Life is a bit turbulent at Washington and Lee University these days. A group of faculty is urging the Lexington, Virginia school to drop “Lee” from its name, given that Robert E. Lee — in the role of general — played on the varsity squad of the Confederacy in the Civil War.
But here’s the rub.
The George Washington of “Washington and Lee” was no slouch in his own right when it came to slavery. Let’s just say that our first President could have populated the starting lineup of the Mormon Tabernacle Choir with the number of slaves he owned at Mount Vernon.
Washington and Lee University, welcome to your rock and hard place!
Fear not, however. William Dudley, the school’s President, has fashioned a solution to this problem that is stunning in its elegance, grace, and simplicity. At a press conference yesterday Dudley made the following announcement:
“On September 1st, Washington and Lee will officially become Ampersand University. The references to George Washington and Robert E. Lee will be removed, leaving only the word ‘and’. An ampersand, of course, symbolizes that word, and it’s much classier than ‘and’. So I’ve decided to go with it.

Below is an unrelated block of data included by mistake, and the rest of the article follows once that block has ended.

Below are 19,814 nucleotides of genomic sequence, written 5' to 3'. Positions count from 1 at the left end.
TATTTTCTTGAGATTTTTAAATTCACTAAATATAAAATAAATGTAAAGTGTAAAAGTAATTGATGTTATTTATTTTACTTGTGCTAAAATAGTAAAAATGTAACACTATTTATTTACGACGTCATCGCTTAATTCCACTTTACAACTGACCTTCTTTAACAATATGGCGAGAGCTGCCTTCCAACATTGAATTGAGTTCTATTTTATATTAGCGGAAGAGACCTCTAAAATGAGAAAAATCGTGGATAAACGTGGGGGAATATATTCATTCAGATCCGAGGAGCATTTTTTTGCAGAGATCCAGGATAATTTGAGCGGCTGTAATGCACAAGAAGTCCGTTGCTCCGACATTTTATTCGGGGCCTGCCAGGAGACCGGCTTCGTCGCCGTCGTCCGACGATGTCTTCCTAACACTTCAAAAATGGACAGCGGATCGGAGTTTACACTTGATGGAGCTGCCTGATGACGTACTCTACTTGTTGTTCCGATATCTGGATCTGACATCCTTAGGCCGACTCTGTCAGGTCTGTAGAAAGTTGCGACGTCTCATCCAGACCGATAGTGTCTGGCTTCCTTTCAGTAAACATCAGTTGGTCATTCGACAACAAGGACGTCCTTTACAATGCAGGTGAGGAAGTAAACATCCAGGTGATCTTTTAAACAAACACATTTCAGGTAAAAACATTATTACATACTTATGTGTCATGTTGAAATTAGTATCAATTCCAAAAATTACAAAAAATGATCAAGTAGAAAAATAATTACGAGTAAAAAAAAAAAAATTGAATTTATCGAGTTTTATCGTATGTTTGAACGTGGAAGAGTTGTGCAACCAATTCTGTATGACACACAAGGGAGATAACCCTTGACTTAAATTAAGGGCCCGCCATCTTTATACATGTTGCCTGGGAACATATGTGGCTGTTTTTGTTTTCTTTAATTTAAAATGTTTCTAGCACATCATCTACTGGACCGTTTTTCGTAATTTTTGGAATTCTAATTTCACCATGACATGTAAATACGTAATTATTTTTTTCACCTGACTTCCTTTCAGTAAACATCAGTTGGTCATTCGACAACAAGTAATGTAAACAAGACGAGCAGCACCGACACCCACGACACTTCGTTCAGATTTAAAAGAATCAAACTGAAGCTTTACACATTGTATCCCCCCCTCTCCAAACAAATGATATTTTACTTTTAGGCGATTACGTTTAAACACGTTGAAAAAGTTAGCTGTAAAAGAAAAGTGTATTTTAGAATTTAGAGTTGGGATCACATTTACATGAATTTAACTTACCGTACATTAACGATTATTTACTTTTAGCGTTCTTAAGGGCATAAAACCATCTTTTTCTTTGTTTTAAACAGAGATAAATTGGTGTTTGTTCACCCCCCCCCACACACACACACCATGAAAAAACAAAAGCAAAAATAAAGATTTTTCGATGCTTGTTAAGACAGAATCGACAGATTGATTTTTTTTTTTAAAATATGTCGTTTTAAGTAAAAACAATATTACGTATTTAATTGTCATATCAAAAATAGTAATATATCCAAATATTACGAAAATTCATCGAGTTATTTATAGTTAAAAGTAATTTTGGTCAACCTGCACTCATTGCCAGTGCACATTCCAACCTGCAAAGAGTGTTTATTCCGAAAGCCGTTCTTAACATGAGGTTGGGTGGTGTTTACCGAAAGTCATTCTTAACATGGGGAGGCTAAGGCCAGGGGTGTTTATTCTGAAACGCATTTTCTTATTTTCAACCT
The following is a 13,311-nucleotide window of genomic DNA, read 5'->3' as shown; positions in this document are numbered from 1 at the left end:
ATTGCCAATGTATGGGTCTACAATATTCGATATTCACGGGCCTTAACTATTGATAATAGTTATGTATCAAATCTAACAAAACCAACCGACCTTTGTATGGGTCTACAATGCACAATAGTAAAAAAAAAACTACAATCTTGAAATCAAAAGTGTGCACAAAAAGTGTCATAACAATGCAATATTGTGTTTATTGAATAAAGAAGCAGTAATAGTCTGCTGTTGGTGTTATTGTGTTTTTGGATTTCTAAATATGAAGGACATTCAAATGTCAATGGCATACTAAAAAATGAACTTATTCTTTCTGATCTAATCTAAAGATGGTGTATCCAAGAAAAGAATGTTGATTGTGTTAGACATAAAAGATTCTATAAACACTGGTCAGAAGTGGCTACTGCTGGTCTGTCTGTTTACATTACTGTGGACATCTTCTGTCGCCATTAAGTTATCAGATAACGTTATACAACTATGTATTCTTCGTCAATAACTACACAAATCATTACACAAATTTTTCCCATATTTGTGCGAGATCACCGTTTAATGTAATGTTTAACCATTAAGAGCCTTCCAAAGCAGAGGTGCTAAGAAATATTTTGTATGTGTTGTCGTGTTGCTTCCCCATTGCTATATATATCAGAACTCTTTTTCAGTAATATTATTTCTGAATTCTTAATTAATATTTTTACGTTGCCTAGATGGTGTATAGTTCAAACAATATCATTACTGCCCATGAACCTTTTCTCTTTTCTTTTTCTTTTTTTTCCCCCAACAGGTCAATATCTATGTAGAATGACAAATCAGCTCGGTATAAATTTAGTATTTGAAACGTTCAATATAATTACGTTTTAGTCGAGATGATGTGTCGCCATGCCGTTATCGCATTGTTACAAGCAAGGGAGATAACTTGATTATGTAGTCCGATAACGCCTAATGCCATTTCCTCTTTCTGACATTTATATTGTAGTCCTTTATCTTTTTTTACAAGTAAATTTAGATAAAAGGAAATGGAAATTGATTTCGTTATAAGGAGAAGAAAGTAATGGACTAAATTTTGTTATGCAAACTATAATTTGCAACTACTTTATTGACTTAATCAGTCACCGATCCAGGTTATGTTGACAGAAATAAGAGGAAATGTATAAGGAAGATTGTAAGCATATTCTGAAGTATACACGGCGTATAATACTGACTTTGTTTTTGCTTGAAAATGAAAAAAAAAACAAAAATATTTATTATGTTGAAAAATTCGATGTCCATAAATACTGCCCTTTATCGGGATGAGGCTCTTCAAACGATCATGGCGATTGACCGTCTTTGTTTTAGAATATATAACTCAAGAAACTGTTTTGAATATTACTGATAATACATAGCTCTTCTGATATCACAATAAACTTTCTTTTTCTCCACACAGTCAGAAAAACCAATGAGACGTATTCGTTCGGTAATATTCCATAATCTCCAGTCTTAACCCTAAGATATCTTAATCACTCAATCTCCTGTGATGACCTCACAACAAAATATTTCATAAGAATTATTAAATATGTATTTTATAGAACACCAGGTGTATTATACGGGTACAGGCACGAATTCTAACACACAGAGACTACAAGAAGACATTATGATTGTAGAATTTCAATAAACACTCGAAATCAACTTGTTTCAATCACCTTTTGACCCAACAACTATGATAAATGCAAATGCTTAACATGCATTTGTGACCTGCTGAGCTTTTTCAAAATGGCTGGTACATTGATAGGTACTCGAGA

“Not only does this new name drip prestige, it highlights our strategic focus on recruiting students who are not included in our current national conversation about intersectional identities. While we are all familiar with the intersectional challenges faced by women of color, for example, or gay Catholics, the burdens shouldered by the more privileged are often overlooked. Consider the rich teenage girl with a peanut allergy who has never ridden a polo pony, or the white male graduate of Phillips Exeter who blisters and burns rather than tans in the summer. Who can they tell their stories to? Who listens to them? Who reads their anguished memoirs?
“I guarantee you: We’ll be listening at Ampersand University. You are the students we are destined to serve. You are our mission.”
It looks like there will be at least one college president in the country who’ll be getting a big raise this fall.